English 26S.02: The Science of Fiction from Sister Carrie to Battlestar Galactica

January 31, 2012


Voices of the Rainforest

The television shows Battlestar Galactica and The Wire would seem not to have much in common at first blush. The former is a science-fiction space opera set during a futuristic war between humans and human-like beings called Cylons, and the latter, a modern-day crime drama set in a gritty, urban Baltimore. But Kevin Modestino A.M. '11 sees enough similarity to make them major elements of his teaching.

A fourth-year graduate student in English, Modestino leads a course titled "The Science of Fiction from Sister Carrie to Battlestar Galactica." The idea to include TV shows arose partially from personal interest, but also from the realization that the popular programs "are trying to use a scientific understanding of psychology, human will, and motivation to plot out very complex social environments that need a broad level of conceptualization," he says.

The course is intended for non-majors, and it has drawn students majoring in physics, biology, and public policy. Students are expected to read and watch a variety of science-fiction genres and learn how to dissect common devices. The main goal, says Modestino, is to teach students who otherwise might not look critically at science fiction how to appreciate what he calls "imaginative work."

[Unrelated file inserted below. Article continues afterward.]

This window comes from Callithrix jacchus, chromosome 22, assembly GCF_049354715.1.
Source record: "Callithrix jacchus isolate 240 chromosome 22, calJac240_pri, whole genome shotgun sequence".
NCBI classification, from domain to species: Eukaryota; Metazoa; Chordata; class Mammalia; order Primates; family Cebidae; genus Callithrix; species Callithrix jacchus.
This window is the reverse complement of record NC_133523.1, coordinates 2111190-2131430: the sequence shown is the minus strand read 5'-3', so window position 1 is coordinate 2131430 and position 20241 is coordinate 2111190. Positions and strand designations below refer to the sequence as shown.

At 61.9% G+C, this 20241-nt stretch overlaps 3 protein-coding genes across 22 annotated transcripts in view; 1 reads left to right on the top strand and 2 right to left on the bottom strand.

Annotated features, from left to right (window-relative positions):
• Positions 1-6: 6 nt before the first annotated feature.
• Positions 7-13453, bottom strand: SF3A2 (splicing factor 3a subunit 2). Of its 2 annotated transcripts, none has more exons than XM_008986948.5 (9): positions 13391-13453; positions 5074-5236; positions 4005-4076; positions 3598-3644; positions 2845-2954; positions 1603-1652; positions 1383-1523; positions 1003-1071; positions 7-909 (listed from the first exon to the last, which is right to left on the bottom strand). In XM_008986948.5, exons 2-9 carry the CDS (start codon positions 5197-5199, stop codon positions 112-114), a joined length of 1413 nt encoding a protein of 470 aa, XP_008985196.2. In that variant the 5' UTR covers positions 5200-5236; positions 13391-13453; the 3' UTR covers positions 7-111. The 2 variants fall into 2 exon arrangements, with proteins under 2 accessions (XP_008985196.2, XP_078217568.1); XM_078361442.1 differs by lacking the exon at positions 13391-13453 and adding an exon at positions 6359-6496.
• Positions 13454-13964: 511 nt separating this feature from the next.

"I want my students [to leave] thinking these books and TV shows have a lot to say and are worth their consideration as geneticists or policy advisers…that there's a certain way that imaginative work can think about social and ethical implications of ideas and technologies that go beyond the strict hypotheses that occur in formal sciences and quantitative works."

Kevin Modestino is a Ph.D. student in English, currently at work on his dissertation. He received his B.A. from New York University in English, with a minor in cinema studies, and his master's from Duke in English.


Sister Carrie by Theodore Dreiser; The Dispossessed: An Ambiguous Utopia by Ursula K. Le Guin; The Lifecycle of Software Objects by Ted Chiang; Red Mars by Kim Stanley Robinson; "The Experimental Novel" by Émile Zola; "The Metropolis and Mental Life" by Georg Simmel; selections from The City: Suggestions for the Study of Human Nature in the Urban Environment; selections from We Have Never Been Modern by Bruno Latour and others.